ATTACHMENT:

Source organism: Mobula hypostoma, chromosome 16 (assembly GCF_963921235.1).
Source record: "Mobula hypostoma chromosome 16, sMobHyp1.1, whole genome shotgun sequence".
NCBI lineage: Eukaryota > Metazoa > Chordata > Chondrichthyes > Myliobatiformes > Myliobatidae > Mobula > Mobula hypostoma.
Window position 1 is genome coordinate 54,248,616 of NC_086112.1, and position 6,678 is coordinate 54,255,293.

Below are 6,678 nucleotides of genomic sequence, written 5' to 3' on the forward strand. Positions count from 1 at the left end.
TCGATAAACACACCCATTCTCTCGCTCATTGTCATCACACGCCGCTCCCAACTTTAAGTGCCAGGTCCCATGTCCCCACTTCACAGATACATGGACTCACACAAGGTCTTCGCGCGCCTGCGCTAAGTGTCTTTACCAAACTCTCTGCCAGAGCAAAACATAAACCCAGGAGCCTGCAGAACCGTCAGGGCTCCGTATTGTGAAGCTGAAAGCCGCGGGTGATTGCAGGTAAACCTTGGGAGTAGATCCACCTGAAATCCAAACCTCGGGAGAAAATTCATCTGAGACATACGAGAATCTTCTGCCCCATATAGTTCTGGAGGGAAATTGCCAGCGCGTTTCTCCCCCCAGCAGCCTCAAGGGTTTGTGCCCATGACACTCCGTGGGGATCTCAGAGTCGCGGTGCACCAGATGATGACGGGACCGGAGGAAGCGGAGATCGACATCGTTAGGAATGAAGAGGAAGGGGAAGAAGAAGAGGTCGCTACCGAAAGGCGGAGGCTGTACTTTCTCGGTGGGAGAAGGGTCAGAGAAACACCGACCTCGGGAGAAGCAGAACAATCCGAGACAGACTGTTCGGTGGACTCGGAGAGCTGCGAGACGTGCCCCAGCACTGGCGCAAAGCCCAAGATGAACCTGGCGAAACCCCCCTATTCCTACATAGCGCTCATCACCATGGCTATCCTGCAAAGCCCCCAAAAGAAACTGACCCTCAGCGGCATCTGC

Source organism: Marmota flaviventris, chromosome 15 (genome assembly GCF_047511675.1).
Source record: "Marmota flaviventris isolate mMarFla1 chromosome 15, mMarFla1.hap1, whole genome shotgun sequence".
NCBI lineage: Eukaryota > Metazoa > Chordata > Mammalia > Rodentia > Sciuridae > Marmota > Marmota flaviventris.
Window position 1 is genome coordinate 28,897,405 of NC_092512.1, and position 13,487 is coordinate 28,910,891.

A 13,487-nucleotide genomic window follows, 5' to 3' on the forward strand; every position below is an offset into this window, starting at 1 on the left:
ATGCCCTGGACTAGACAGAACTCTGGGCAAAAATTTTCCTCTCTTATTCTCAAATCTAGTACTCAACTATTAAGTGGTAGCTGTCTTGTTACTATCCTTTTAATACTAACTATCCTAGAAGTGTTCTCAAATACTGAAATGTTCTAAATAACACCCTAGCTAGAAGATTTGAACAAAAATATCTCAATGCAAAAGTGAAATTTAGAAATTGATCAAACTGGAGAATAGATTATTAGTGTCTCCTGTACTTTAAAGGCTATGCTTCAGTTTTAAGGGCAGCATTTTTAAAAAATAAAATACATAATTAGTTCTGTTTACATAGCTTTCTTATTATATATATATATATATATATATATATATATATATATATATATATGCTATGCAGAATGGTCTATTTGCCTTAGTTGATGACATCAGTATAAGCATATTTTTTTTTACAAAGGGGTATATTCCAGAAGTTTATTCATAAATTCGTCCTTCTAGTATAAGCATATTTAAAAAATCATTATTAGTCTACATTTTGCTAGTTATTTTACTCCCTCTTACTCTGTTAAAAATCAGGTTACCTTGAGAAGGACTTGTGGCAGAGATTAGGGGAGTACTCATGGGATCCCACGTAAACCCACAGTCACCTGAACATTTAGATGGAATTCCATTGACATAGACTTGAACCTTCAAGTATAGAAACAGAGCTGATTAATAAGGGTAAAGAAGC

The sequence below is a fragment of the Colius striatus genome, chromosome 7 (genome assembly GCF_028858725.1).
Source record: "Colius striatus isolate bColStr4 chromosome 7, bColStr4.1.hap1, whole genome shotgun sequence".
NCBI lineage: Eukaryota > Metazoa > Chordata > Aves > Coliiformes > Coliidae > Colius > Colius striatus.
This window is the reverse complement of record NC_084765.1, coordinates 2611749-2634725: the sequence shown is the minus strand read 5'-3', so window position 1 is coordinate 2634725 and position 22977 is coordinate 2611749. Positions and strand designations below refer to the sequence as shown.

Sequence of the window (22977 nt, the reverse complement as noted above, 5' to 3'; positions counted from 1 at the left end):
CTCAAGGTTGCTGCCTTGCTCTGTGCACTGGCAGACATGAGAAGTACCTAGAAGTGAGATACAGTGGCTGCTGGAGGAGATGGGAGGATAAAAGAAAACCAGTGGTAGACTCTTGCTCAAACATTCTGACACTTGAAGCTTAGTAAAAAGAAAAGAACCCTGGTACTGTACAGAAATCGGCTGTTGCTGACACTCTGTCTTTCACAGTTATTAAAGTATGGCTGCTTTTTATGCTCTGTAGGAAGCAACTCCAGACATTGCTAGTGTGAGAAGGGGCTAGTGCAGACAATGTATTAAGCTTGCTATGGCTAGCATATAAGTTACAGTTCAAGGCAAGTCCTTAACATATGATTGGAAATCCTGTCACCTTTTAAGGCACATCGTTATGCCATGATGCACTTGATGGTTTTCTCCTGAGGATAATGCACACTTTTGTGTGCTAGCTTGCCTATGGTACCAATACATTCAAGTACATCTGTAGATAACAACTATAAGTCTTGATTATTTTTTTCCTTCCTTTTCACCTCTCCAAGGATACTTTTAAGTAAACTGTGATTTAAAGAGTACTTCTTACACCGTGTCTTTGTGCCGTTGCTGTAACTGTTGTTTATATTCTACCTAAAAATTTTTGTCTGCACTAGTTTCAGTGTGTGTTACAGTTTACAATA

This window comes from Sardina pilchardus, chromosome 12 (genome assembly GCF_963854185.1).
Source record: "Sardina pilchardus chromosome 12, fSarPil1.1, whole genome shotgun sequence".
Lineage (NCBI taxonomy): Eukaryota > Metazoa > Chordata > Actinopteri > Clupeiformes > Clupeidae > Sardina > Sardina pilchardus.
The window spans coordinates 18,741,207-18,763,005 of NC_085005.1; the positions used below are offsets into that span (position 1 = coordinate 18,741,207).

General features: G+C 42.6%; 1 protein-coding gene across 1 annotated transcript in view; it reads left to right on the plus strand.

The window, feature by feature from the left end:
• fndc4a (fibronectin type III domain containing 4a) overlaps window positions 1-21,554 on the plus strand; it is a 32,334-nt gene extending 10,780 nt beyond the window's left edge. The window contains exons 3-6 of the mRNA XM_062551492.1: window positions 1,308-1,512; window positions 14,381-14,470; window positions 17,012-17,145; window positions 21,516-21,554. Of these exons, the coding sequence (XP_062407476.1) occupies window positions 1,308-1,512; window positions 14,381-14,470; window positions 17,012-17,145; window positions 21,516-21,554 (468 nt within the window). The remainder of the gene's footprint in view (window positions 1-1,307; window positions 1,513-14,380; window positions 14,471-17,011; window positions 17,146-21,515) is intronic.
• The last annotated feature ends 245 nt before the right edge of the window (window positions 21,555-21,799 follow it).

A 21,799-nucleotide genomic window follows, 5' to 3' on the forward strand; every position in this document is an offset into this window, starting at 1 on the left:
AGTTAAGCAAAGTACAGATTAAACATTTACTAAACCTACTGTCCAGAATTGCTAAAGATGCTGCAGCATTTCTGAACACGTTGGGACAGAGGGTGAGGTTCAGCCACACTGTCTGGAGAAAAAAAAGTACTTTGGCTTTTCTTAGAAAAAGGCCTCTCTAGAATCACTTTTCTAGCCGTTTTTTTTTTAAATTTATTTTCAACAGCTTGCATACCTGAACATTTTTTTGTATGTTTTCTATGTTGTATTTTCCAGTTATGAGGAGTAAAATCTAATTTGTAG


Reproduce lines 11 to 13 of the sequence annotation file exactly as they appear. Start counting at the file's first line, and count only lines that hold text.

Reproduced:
A 13,487-nucleotide genomic window follows, 5' to 3' on the forward strand; every position below is an offset into this window, starting at 1 on the left:
ATGCCCTGGACTAGACAGAACTCTGGGCAAAAATTTTCCTCTCTTATTCTCAAATCTAGTACTCAACTATTAAGTGGTAGCTGTCTTGTTACTATCCTTTTAATACTAACTATCCTAGAAGTGTTCTCAAATACTGAAATGTTCTAAATAACACCCTAGCTAGAAGATTTGAACAAAAATATCTCAATGCAAAAGTGAAATTTAGAAATTGATCAAACTGGAGAATAGATTATTAGTGTCTCCTGTACTTTAAAGGCTATGCTTCAGTTTTAAGGGCAGCATTTTTAAAAAATAAAATACATAATTAGTTCTGTTTACATAGCTTTCTTATTATATATATATATATATATATATATATATATATATATATATATATGCTATGCAGAATGGTCTATTTGCCTTAGTTGATGACATCAGTATAAGCATATTTTTTTTTACAAAGGGGTATATTCCAGAAGTTTATTCATAAATTCGTCCTTCTAGTATAAGCATATTTAAAAAATCATTATTAGTCTACATTTTGCTAGTTATTTTACTCCCTCTTACTCTGTTAAAAATCAGGTTACCTTGAGAAGGACTTGTGGCAGAGATTAGGGGAGTACTCATGGGATCCCACGTAAACCCACAGTCACCTGAACATTTAGATGGAATTCCATTGACATAGACTTGAACCTTCAAGTATAGAAACAGAGCTGATTAATAAGGGTAAAGAAGC

The sequence below is a fragment of the Colius striatus genome, chromosome 7 (genome assembly GCF_028858725.1).